Advocates of privacy coins and currency decentralization have joined hands in the rejection of Facebook Libra.
As part of a widespread rejection of Mark Zuckerberg’s stable coin Libra, supporters of decentralized digital currencies, as well as privacy advocates, join a long list of organizations and politicians, claiming that a digital currency run by the Facebook CEO totally lacks trust.
‘Why Libra Won’t Work’: What Many In The Crypto Community Think
Some advocates of ultra-private coins such as Monero as well as die-hard fans of the principles entrenched in Satoshi Nakamoto’s initial whitepaper claim that the idea of a Facebook coin, or a government-backed coin is too far removed from the raison d’etre of cryptocurrency.
The anonymous co-founder of AgoraDesk.com and localmonero — two businesses that work by providing a forum where private cryptocurrency buyers and sellers post their bids and offer in a peer-to-peer manner, argued that:
“Libra won’t work. A corporate-backed currency completely goes against the USP of cryptocurrency. The hint is in the fact it’s supposed to be ‘crypto’.
A government ledger used to track individual activity in a totalitarian manner, or a Facebook coin where delegates control the ledger and use the data to support their private interests is wrong.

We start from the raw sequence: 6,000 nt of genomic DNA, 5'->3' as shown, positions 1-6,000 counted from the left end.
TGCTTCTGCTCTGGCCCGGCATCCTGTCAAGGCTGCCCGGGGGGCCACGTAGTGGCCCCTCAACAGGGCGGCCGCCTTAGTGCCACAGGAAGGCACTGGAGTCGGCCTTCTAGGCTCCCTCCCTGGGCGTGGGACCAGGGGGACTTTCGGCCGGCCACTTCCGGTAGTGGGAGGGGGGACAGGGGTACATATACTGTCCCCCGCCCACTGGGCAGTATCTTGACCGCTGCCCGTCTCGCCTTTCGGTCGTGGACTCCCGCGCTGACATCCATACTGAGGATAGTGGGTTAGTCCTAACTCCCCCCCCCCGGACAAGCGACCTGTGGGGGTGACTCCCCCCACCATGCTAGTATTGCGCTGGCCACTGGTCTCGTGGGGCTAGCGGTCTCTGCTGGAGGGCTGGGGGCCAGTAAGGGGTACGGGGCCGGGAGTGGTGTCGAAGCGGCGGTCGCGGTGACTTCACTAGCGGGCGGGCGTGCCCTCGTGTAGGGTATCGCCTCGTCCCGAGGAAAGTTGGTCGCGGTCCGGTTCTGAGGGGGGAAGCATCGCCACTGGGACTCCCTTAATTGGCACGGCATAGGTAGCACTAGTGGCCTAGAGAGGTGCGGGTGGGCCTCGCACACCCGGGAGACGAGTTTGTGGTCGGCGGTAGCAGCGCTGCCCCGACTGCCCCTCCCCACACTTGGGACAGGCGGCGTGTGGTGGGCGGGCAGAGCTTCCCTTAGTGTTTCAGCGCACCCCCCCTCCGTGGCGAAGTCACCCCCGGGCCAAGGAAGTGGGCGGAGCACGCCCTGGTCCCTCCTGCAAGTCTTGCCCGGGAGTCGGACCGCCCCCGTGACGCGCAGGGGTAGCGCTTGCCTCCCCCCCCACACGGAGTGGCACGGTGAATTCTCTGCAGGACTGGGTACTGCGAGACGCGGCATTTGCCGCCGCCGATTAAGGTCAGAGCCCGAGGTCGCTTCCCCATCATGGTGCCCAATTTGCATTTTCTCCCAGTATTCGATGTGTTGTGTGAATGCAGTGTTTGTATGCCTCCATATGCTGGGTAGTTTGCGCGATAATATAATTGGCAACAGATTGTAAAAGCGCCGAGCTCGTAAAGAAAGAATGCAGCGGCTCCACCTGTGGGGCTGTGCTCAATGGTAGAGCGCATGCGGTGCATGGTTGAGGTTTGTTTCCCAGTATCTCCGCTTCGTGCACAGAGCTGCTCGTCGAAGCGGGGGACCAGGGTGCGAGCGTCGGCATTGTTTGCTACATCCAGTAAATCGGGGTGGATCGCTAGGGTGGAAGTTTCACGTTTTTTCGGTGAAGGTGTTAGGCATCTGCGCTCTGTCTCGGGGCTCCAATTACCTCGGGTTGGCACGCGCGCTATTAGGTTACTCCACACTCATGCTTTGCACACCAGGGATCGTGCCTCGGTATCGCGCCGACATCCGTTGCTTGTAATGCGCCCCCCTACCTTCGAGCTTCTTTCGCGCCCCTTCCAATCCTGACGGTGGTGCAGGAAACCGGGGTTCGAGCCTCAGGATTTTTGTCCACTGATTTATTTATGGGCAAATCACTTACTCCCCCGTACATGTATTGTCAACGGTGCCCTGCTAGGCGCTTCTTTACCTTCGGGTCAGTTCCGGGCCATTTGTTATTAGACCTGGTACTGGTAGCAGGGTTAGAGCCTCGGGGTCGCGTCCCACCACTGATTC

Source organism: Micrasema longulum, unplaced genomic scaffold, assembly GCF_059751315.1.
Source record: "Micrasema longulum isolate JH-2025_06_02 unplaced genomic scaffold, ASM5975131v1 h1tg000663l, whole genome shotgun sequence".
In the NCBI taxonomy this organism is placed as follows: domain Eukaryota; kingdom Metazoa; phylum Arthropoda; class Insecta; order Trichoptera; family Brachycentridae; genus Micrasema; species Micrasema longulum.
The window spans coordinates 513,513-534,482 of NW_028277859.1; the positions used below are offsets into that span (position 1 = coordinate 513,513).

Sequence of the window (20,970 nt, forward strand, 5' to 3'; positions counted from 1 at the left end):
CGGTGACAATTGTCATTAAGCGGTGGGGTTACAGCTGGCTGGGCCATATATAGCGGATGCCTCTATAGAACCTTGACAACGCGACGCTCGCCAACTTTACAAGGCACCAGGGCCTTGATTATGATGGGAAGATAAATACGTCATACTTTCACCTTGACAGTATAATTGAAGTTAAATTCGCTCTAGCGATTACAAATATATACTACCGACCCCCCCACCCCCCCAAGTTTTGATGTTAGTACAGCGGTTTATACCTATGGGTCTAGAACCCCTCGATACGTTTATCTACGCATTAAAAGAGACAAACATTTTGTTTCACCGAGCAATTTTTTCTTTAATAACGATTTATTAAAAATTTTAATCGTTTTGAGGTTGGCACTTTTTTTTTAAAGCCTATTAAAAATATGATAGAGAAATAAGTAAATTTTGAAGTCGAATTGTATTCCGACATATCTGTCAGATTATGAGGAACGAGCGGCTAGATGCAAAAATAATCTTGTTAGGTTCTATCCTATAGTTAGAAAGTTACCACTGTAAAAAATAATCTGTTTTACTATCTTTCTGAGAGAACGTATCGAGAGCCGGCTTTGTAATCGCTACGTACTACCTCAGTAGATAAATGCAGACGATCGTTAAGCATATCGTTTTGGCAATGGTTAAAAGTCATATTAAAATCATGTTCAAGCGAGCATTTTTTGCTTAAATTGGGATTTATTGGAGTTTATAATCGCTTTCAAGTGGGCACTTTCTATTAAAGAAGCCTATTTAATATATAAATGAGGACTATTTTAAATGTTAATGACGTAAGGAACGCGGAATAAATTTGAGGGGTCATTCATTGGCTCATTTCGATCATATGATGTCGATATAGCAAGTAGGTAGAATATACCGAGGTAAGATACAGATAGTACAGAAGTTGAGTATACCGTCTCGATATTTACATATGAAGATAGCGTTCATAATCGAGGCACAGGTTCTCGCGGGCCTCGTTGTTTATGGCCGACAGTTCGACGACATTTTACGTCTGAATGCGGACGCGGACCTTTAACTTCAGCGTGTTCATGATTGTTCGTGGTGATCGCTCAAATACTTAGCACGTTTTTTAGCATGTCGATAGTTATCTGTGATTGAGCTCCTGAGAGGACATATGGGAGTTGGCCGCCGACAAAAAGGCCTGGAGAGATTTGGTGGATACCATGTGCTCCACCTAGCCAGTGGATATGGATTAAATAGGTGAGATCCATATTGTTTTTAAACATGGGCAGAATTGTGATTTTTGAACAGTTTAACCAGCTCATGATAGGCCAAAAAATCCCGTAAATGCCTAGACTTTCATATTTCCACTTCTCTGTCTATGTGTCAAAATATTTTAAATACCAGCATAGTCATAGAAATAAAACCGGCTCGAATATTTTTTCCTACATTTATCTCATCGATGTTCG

The people who got Bitcoin to $10,000 and the people who understand the community, the culture and how the blockchain works won’t tolerate it. This is why Libra won’t work.”
General Opinion: ‘Facebook Lacks Trust’
A recent 13 country poll by the Official Monetary and Financial Institutions forum revealed that the trend towards rejecting Libra isn’t only a corporate trend or a community fad.
In fact, the poll finds that the idea of a digital currency owned by the largest social media company in the world lacked trust in wider society.
The results found that a global majority would not be confident in digital money issued by the biggest search engines and social media companies.
Responding to the OMFI results, privacy advocate Nathan Williams, who is CEO of Minespider — a company that uses blockchain to ethically track supply chains, also passionately remarked:
“People need to be able to trust the companies that handle their money and payments. Facebook is the most prominent company in a seemingly unending stream of corporate scandals involving the mishandling of people’s data, so it’s no surprise that people wouldn’t trust them to be a bank too.”
Nathan Williams also commented that the aim of the privacy of monetary exchange is “to protect individuals from large criminal organizations, overreaching government surveillance and rogue states. It is to protect individuals from a bigger threat.”, although he did recognize the legitimate risk of privacy coins enabling money laundering but contended that this problem is not solved by a Facebook coin.